Ok, here is my low-jitter configured and shaved ubuntu-kernel. A lot of Linux-distros use the standard config, or close. Unfortunately the standard config, is neither specialised for desktop, or server. It is somewhere between, a kind of political standpoint, not siding with either camp. Also debugging is usually left on, and low-latency kernel-variants of ubuntu, still are not agressively tuned towards low os-jitter. What that means is that these distros will perform much poorer on the desktop than it can. And that includes the most popular distro “Ubuntu” which I use. However compiling ones own kernel for it, really gets it to the performance one would want.
Ubuntu is nice, that it is one of the more professional desktop linux distributions. There are linux-distributions with naked women, and constant rap-radio built in, and so I appreciate the more professional variants.
Even if Ubuntu is more professional, Mark Shuttleworth still talks about “lust” on his blog, and one gets the impression that some of the userinterface is influenced by that. That can easily be changed by changing themes and backgrounds ofcourse.
What is important is that the common components are the good ones, and that one has a library to download the common apps, and maybe not so common apps. And I like apt-get. Ofcourse I haven`t really looked into alternatives, but it seems to work well. And Ubuntu is very popular. Ofcourse if I should critique Ubuntu, it would be to get the lust out, to get the low-jitter in, and I am sure you will understand why. It gives a much more professional desktop, and smoother playback of video and games. Also with Wayland coming up, I am sure, everyone will appreciate low-jitter OpenGL, along with it`s optimized signalpath.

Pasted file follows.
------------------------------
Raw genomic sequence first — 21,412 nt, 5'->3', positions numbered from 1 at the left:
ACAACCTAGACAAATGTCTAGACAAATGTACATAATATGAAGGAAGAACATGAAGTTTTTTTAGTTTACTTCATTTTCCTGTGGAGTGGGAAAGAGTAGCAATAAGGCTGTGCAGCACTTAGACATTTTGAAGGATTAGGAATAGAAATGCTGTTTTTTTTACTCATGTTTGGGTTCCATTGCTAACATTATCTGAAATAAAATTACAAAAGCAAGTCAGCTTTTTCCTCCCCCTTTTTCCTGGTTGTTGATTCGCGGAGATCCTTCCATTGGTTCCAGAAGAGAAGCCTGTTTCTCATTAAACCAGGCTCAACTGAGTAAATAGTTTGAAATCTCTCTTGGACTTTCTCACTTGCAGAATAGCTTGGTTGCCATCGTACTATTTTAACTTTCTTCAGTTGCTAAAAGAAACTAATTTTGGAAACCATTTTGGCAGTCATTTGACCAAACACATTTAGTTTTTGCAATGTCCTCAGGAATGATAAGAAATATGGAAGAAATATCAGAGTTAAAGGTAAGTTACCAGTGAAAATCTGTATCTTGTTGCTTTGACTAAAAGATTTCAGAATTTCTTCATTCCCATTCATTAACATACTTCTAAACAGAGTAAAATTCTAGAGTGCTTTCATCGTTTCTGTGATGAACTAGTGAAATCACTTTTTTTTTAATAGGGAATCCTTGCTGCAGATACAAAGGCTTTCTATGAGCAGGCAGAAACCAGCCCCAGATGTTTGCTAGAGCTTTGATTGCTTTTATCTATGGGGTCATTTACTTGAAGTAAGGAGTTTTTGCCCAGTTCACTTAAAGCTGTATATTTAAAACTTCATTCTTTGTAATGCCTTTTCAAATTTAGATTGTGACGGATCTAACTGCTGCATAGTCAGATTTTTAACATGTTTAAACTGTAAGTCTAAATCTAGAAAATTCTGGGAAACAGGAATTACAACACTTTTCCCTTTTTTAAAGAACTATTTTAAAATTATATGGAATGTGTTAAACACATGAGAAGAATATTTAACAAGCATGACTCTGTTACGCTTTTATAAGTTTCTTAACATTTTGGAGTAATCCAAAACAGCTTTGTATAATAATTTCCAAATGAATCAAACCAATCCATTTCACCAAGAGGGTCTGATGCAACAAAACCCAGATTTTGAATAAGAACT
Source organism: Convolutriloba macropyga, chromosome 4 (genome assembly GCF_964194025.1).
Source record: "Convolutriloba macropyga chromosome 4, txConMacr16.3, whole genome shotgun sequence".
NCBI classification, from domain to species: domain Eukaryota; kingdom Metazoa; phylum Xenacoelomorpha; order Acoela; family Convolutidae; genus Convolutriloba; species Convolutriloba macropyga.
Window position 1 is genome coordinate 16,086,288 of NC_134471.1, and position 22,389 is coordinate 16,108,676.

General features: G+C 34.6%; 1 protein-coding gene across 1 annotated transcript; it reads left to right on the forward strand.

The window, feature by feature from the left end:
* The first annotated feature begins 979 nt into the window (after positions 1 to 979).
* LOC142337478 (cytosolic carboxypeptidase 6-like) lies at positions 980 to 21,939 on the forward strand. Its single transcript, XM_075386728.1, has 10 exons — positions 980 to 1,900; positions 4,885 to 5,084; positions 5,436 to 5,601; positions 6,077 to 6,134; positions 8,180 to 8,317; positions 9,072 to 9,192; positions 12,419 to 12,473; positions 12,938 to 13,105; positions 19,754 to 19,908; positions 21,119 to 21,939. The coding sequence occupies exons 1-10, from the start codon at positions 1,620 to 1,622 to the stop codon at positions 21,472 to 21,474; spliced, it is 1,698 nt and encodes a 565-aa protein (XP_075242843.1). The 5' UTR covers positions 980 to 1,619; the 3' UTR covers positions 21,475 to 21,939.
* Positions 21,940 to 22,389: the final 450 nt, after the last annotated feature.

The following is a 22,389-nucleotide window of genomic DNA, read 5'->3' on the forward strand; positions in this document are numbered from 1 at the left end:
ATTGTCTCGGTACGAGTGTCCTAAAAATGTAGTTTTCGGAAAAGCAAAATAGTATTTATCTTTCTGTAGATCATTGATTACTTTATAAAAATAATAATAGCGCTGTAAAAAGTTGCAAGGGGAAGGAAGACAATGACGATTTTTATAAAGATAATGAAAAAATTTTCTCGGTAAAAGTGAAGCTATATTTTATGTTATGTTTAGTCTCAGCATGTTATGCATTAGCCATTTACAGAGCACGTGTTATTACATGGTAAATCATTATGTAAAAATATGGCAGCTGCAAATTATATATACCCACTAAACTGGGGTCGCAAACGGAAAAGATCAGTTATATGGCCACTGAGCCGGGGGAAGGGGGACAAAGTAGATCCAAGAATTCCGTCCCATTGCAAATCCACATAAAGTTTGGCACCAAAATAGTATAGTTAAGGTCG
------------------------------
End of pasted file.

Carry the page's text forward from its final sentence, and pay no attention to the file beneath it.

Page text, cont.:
If there should be anything, look at the Ubuntu documentation. Most there should be relevant. Do notice that Ubuntu does not provide support for modified kernels, and it comes with no guarantee.
Kernel debs: Download and doubleclick, and install. (or from terminal (ctrl+alt+t) sudo dpkg -i *lowjitter*)
If installing via doubleclick, one also needs to do a “sudo update-grub” in terminal, to update the bootloader. If you have linux installed on several partitions, and you are not installing this on the main partition, you might need to do it first on your current install then your main install.